Gemini Award Winner for Best Dramatic Series. Featuring 18 Episodes. Due South is a lightning-paced action/comedy in which a quintessential, polite, by-the-book Canadian Mountie from the frozen North is teamed up with a wi... more »se-cracking Armani-clad Chicago cop with a flexible sense of morality. Brought together in the Windy City by a mysterious murder which has personal ramifications for both men, these unlikely buddies must find a common ground amidst overwhelming differences.« less
The real Ray's departure, and the last really good season
Veggiechiliqueen | 01/15/2006
(4 out of 5 stars)
"Due South followed the misguided adventures of Benton Fraser, a constable in the Royal Canadian Mounted Police, as he tracked his father's killers to Chicago. After closing the case, his Canadian superiors advised him to lie low, so he remains in Chicago as a liaison at the Canadian consulate and works cases with Ray Vecchio, Chicago cop. The Canadian/American and wilderness/city culture clash leads to some humorous moments along the way.
The picture quality is noticeably grainy since it was taken from videotape rather than the masters, but for the great price (I now have all the seasons for less than one season of the Canadian box set), it's a compromise that was worth it. Like the Canadian set, there are no extras, also no closed captioning. Menus are bare bones and include episodes and chapter menus (hardly "interactive" menus as stated on the box). The packaging is a big step from the clunky Canadian design, featuring an attractive foldout cardboard case with large photos of Ray, Benton, and Dief. The DVDs are single sided, meaning easier handling.
And all 18 second season episodes are here, including the supposed series finale "Flashback" (the show was resurrected from the dead for the third season, when they were already destroying sets and many of the original cast had other work). Second season standouts include Juliet is Bleeding, One Good Man a.k.a. Thank You Kindly, Mr. Capra, Some Like It Red (Benny in drag!), and All the Queen's Horses (the funniest episode on record -- singing Mounties!).
Although the picture quality is less than stellar, it certainly beats my old videotaped copies that were rapidly deteriorating, and it's wonderful to reconnect with the excellent scripts, jokes, and friendly jabs at Canadian culture (curling, hockey, bilingualism, politeness, etc.)."
Don't Disparage the Canadian Release Altogether
Pelaphus | Long Island City, New York USA | 02/06/2006
(4 out of 5 stars)
"True, the US sets are cheaper than the Canada sets (though if you buy the canada sets from Amazon.ca, they're LOTS cheaper than buying them as imports from Amazon.com). True, the Canadian sets have difficult packaging (DVD overlay and spindles that require a lot of pressure before you can pop out the disk without risk of damage). True the first two Canadian season sets use the dreaded "flipper" (2-sided) disks. True what we saw in the US as a third season of 22 (missing four episodes, by the way) was produced and broadcast in Canada as two seasons of 13 each -- and the third and fourth DVD sets are released separately too. (Does the US "third season" set have all 26?) And most ironic truth of all: if I'd known that by waiting, I'd have gotten all three sets cheaper from an American distributor, I'd've taken that route too.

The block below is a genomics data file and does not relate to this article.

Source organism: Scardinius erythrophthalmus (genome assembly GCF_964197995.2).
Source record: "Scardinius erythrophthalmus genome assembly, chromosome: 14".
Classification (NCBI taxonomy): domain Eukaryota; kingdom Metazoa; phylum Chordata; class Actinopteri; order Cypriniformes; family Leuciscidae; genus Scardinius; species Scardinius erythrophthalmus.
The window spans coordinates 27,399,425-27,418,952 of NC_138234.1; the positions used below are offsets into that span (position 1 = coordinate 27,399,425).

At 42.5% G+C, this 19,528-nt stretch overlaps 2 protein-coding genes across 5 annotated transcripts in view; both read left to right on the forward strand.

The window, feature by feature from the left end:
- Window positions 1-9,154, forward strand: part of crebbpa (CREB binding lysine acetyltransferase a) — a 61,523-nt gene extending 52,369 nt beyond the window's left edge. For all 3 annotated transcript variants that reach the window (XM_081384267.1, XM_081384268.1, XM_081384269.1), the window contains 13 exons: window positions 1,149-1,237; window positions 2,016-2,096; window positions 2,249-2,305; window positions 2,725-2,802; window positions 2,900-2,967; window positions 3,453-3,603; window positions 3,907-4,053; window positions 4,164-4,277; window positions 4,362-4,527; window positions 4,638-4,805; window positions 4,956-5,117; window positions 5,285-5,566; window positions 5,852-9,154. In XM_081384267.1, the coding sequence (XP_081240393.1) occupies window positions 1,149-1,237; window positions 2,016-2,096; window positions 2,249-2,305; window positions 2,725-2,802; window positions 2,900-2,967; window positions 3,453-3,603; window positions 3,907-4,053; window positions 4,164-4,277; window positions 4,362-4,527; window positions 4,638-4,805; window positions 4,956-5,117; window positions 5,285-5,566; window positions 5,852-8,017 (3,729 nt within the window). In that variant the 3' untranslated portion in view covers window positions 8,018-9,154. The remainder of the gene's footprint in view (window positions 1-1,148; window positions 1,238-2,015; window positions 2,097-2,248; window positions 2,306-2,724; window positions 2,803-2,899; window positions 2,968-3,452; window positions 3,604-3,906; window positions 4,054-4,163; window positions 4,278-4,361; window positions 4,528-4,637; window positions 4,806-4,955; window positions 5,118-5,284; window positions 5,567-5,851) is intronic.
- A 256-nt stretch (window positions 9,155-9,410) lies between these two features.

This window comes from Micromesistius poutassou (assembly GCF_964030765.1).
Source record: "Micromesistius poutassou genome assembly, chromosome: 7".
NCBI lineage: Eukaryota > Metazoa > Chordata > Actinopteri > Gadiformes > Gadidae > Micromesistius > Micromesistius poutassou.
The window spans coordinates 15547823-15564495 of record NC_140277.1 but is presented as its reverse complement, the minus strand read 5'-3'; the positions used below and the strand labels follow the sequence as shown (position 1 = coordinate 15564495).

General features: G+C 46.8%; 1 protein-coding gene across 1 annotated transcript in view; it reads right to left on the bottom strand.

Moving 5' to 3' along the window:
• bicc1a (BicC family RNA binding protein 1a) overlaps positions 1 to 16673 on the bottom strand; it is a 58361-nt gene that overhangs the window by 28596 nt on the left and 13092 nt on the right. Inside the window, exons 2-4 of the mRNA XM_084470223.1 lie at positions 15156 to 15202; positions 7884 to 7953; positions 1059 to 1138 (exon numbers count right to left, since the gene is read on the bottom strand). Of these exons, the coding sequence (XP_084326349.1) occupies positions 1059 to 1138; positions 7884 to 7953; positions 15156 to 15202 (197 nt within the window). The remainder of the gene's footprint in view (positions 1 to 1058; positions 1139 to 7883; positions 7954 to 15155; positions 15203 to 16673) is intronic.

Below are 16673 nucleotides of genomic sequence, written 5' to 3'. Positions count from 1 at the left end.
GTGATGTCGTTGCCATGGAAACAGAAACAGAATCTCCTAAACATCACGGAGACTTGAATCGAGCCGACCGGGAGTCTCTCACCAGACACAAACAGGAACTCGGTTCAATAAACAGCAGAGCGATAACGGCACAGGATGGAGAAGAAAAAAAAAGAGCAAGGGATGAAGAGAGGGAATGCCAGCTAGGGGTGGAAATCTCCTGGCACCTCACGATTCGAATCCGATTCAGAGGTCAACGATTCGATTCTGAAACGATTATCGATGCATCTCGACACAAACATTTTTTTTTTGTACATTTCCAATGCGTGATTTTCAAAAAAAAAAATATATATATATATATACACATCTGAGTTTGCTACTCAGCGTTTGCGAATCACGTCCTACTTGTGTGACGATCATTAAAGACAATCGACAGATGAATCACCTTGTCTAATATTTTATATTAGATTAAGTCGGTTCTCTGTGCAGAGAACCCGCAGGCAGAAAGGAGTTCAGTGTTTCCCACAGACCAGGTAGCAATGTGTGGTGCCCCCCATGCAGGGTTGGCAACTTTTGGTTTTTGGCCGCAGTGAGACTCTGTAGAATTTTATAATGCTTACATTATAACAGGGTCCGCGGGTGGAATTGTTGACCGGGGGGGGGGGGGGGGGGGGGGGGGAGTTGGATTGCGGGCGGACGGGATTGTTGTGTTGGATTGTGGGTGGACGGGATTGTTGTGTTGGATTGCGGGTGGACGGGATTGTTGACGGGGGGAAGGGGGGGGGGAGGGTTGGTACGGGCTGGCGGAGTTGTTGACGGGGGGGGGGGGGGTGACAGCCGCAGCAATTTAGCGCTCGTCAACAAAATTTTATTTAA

However -- the Canadian sets feature pristine transfers. (I've read that the US sets use videotape as the masters; I'm not sure where this info comes from, but it doesn't make sense that the masters would be any different than what the Alliance sets drew upon, since they license the material.) The Canadian sets feature disks running at the highest speed. (The American disks are single sided because they jam twice the normal amount of eps. per side, and run at a slower speed. That, it seems to me, would account for VHS-like resolution.) The Canadian sets, for whatever it's worth, do feature accurate packaging (the right cast members listed and featured in illustrations). And finally --
-- small thing though it may be --
-- the Caniadian Final (4th) Season set does have a small but utterly delightful extra. Paul Gross does a running commentary for both parts of CALL OF THE WILD. I can live without most commentary tracks I hear, but this is one you'll return to. It's witty, wryly funny and thoughtfully observed.
I won't tell you not to save the dough on the American release, I empathize ... I'll only tell you, the Canadian sets have more vibrant sound and video. And in the end, it's what's ON the DVD that matters the most ... isn't it?"
Canadian DVD is superior to this, and more expensive.
Paul J. Mular | San Carlos, CA USA | 09/28/2005
(4 out of 5 stars)
"This Platinum U.S. DVD release is mastered from their VHS masters. Get the Canadian DVD release, it looks very good. Yes it is quite a bit more expensive (cheaper if you buy it directly from Amazon.ca, the Canadian division of Amazon)."
Not bad. Not great, but not bad
Liz | Missouri, USA | 01/11/2006
(3 out of 5 stars)
"It's so great to finally have this on DVD that I don't want to complain...but.... No widescreen, no CC, no scene selection, and the quality is about what you'd expect from a VHS tape. I hear the Canadian version is better, but I can't afford that kind of money. Really, you do get your money's worth out of this set. For this price, I wasn't expecting a miracle, just _due South_ in a watchable format, which is what I got."
Due South:Season 2
G. P. Tierney | Batavia, OH United States | 08/09/2006
(5 out of 5 stars)
"Due South has great characters, humor and irony. It lacks the emotional and physical violence that most of today's cop shows have. I always feel better after watching an episode."